French archaeologist Geneviève Dollfus, who conducted extensive excavations in southwest Iran, has died aged 82.
Died on August 29 in Lyons la Forêt, northwestern France, Dollfus is most famed for conducting archaeological excavations at Tepe Djafarabad, Tepe Djowi, and Bandebal (Khuzestan), according to the National Museum of Iran.
Jebrael Nokandeh, the director of the National Museum of Iran, has offered condolences over the death of the late archaeologist and excavator, saying: “The National Museum of Iran extends sincerest condolences to her family, friends, former students, and colleagues.”
During the early 1940s, after joining the French National Center for Scientific Research, Dollfus began field archeological research in Syria and Levant. Later she joined the Susa Archaeological Expedition in Iran as Jean-Perrot’s deputy.
In addition to her numerous field projects in West Asia, Dollfus played an important role in the publication of fifteen volumes of Reports of the French Archaeological Delegation in Iran (DAFI) and was also the editor of the Paléorient journal for a decade.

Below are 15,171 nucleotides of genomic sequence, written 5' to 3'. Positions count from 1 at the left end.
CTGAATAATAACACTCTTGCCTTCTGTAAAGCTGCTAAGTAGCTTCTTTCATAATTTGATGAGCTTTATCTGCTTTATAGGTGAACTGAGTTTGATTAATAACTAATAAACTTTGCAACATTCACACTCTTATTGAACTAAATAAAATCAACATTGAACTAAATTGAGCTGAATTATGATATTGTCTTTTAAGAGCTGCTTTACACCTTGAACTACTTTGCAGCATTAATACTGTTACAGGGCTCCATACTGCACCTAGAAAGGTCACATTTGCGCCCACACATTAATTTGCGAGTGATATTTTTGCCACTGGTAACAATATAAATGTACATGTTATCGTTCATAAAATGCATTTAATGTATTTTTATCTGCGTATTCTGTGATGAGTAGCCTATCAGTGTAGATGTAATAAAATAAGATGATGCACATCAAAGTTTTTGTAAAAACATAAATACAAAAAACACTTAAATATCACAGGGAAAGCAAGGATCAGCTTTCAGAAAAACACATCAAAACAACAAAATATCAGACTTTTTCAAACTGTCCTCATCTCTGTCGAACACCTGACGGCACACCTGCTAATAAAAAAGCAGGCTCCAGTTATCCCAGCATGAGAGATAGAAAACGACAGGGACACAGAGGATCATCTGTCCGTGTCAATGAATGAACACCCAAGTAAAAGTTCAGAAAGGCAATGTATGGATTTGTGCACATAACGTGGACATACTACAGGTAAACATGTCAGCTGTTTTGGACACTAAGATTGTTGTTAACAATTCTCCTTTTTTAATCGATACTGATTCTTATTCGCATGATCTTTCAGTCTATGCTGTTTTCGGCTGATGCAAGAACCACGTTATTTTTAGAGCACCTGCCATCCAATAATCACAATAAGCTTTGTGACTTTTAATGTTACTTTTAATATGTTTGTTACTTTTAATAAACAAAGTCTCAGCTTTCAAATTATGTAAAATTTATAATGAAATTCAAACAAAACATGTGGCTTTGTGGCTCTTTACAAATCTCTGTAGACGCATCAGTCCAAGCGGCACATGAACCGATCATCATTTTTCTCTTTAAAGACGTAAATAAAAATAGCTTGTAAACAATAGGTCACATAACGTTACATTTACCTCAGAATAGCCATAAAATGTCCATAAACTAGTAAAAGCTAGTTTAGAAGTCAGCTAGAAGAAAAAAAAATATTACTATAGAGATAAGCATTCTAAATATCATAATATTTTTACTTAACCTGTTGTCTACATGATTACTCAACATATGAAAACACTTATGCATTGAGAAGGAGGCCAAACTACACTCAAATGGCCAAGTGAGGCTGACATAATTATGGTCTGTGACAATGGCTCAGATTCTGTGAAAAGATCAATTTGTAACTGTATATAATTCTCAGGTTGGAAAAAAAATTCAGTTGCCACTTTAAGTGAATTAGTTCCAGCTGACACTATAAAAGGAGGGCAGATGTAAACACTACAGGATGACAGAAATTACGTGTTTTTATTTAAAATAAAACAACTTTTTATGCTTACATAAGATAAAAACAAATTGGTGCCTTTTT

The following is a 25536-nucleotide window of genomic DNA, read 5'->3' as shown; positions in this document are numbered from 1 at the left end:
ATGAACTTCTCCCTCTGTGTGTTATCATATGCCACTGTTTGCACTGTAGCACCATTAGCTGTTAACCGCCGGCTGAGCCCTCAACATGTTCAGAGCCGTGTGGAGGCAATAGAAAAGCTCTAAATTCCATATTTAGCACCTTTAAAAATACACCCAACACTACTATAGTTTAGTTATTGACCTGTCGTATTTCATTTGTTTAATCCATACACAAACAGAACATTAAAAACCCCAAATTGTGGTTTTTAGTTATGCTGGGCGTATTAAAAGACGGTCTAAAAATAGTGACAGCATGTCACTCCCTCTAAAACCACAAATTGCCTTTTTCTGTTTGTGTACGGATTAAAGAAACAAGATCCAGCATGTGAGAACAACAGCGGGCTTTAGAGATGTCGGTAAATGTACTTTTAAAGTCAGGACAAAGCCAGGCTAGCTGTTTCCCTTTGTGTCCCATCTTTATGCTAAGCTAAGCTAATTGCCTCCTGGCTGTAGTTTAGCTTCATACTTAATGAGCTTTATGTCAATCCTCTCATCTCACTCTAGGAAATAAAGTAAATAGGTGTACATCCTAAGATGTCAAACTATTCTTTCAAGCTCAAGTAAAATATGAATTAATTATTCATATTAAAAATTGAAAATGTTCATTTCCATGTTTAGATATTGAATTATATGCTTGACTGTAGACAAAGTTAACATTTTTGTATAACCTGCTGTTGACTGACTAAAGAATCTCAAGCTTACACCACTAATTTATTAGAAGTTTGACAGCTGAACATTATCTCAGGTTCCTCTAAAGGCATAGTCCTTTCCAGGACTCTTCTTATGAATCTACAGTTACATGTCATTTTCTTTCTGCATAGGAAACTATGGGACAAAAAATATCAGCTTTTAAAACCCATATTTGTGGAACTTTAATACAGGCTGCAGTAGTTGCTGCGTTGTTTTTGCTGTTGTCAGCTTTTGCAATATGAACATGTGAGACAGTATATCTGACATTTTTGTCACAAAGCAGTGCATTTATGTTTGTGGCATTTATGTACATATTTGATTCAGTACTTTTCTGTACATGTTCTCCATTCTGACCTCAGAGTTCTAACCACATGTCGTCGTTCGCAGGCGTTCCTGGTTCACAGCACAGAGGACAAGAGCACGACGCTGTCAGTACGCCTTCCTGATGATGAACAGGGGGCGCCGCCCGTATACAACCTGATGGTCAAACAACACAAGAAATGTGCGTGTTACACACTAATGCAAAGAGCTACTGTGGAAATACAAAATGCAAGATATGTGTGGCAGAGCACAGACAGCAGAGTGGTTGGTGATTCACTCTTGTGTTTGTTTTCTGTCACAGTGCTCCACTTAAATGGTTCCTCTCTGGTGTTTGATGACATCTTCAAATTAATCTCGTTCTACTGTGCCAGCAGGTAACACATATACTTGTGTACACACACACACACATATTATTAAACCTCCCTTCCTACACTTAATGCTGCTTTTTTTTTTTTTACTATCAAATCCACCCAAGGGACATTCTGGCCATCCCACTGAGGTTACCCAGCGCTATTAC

She came to Iran in the early 1980s to attend the annual conference on Iranian archeology, where she met a new generation of Iranian archaeologists and later in 2005 to participate in the International Seminar on the Halil Rud civilization in Jiroft, according to the National Museum.
She always praised the enthusiasm of the young generation of Iranian archaeologists. Although she continued her archeological fieldwork in Jordan over the 1980s, she still remembered Iran and her Iranian friends and was always generously ready to help Iranian students and archaeologists.
In recent years, unfortunately, she went through very difficult days due to illness and related physical problems that prevented her to communicate with her colleagues and friends all over the world. Her funerals is organized by her family on the 7th of September in Lyons la Forêt (Normandy).